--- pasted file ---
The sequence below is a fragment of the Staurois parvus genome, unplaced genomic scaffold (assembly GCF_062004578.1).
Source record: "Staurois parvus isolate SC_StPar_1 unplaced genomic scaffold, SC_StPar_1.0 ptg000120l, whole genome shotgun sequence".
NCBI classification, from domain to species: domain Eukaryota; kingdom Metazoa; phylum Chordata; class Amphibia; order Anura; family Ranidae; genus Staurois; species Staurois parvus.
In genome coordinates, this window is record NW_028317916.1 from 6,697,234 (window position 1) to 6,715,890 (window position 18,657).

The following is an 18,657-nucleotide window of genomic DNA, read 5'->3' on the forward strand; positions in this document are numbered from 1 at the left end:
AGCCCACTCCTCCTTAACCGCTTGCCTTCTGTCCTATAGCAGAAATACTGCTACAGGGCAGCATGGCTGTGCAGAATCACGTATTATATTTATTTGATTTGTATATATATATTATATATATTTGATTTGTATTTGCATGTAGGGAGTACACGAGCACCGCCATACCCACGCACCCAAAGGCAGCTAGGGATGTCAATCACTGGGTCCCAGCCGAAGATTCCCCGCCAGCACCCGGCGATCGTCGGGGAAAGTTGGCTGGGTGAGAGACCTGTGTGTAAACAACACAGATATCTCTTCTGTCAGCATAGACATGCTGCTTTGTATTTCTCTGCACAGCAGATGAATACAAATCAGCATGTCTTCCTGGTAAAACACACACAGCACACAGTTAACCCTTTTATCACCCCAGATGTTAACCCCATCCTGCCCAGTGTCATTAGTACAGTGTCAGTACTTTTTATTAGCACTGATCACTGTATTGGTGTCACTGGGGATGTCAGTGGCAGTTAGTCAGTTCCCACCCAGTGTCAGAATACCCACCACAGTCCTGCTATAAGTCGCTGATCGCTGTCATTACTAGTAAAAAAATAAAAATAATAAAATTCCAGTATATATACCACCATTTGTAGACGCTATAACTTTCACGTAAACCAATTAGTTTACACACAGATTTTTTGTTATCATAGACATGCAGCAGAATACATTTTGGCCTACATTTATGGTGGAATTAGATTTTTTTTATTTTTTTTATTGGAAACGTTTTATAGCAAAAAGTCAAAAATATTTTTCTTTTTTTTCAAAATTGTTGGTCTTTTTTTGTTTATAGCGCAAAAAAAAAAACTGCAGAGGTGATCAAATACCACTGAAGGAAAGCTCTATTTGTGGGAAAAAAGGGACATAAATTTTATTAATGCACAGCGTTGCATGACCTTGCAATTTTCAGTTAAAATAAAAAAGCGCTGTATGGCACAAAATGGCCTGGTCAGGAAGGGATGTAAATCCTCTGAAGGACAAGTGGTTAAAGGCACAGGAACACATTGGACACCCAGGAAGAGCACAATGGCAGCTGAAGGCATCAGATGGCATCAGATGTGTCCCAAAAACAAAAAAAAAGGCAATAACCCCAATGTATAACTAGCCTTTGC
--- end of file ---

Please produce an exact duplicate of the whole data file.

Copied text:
The sequence below is a fragment of the Staurois parvus genome, unplaced genomic scaffold (assembly GCF_062004578.1).
Source record: "Staurois parvus isolate SC_StPar_1 unplaced genomic scaffold, SC_StPar_1.0 ptg000120l, whole genome shotgun sequence".
NCBI classification, from domain to species: domain Eukaryota; kingdom Metazoa; phylum Chordata; class Amphibia; order Anura; family Ranidae; genus Staurois; species Staurois parvus.
In genome coordinates, this window is record NW_028317916.1 from 6,697,234 (window position 1) to 6,715,890 (window position 18,657).

The following is an 18,657-nucleotide window of genomic DNA, read 5'->3' on the forward strand; positions in this document are numbered from 1 at the left end:
AGCCCACTCCTCCTTAACCGCTTGCCTTCTGTCCTATAGCAGAAATACTGCTACAGGGCAGCATGGCTGTGCAGAATCACGTATTATATTTATTTGATTTGTATATATATATTATATATATTTGATTTGTATTTGCATGTAGGGAGTACACGAGCACCGCCATACCCACGCACCCAAAGGCAGCTAGGGATGTCAATCACTGGGTCCCAGCCGAAGATTCCCCGCCAGCACCCGGCGATCGTCGGGGAAAGTTGGCTGGGTGAGAGACCTGTGTGTAAACAACACAGATATCTCTTCTGTCAGCATAGACATGCTGCTTTGTATTTCTCTGCACAGCAGATGAATACAAATCAGCATGTCTTCCTGGTAAAACACACACAGCACACAGTTAACCCTTTTATCACCCCAGATGTTAACCCCATCCTGCCCAGTGTCATTAGTACAGTGTCAGTACTTTTTATTAGCACTGATCACTGTATTGGTGTCACTGGGGATGTCAGTGGCAGTTAGTCAGTTCCCACCCAGTGTCAGAATACCCACCACAGTCCTGCTATAAGTCGCTGATCGCTGTCATTACTAGTAAAAAAATAAAAATAATAAAATTCCAGTATATATACCACCATTTGTAGACGCTATAACTTTCACGTAAACCAATTAGTTTACACACAGATTTTTTGTTATCATAGACATGCAGCAGAATACATTTTGGCCTACATTTATGGTGGAATTAGATTTTTTTTATTTTTTTTATTGGAAACGTTTTATAGCAAAAAGTCAAAAATATTTTTCTTTTTTTTCAAAATTGTTGGTCTTTTTTTGTTTATAGCGCAAAAAAAAAAACTGCAGAGGTGATCAAATACCACTGAAGGAAAGCTCTATTTGTGGGAAAAAAGGGACATAAATTTTATTAATGCACAGCGTTGCATGACCTTGCAATTTTCAGTTAAAATAAAAAAGCGCTGTATGGCACAAAATGGCCTGGTCAGGAAGGGATGTAAATCCTCTGAAGGACAAGTGGTTAAAGGCACAGGAACACATTGGACACCCAGGAAGAGCACAATGGCAGCTGAAGGCATCAGATGGCATCAGATGTGTCCCAAAAACAAAAAAAAAGGCAATAACCCCAATGTATAACTAGCCTTTGC